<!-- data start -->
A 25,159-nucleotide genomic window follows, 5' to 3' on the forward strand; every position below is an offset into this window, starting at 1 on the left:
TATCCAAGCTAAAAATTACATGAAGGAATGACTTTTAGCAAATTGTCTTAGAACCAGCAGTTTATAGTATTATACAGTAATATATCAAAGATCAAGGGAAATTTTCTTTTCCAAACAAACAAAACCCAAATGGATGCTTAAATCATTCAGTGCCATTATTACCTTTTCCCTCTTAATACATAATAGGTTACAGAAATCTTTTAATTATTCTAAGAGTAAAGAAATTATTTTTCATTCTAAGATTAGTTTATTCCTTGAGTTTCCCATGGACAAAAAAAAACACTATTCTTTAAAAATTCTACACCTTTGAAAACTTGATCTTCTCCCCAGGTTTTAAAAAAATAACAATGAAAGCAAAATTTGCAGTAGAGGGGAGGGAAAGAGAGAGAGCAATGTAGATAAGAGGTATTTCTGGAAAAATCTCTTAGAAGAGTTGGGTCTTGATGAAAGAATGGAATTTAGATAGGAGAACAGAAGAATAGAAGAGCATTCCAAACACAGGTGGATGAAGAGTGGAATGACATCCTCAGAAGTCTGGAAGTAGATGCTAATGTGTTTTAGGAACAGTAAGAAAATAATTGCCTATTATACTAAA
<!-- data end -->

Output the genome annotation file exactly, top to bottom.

A 25,159-nucleotide genomic window follows, 5' to 3' on the forward strand; every position below is an offset into this window, starting at 1 on the left:
TATCCAAGCTAAAAATTACATGAAGGAATGACTTTTAGCAAATTGTCTTAGAACCAGCAGTTTATAGTATTATACAGTAATATATCAAAGATCAAGGGAAATTTTCTTTTCCAAACAAACAAAACCCAAATGGATGCTTAAATCATTCAGTGCCATTATTACCTTTTCCCTCTTAATACATAATAGGTTACAGAAATCTTTTAATTATTCTAAGAGTAAAGAAATTATTTTTCATTCTAAGATTAGTTTATTCCTTGAGTTTCCCATGGACAAAAAAAAACACTATTCTTTAAAAATTCTACACCTTTGAAAACTTGATCTTCTCCCCAGGTTTTAAAAAAATAACAATGAAAGCAAAATTTGCAGTAGAGGGGAGGGAAAGAGAGAGAGCAATGTAGATAAGAGGTATTTCTGGAAAAATCTCTTAGAAGAGTTGGGTCTTGATGAAAGAATGGAATTTAGATAGGAGAACAGAAGAATAGAAGAGCATTCCAAACACAGGTGGATGAAGAGTGGAATGACATCCTCAGAAGTCTGGAAGTAGATGCTAATGTGTTTTAGGAACAGTAAGAAAATAATTGCCTATTATACTAAA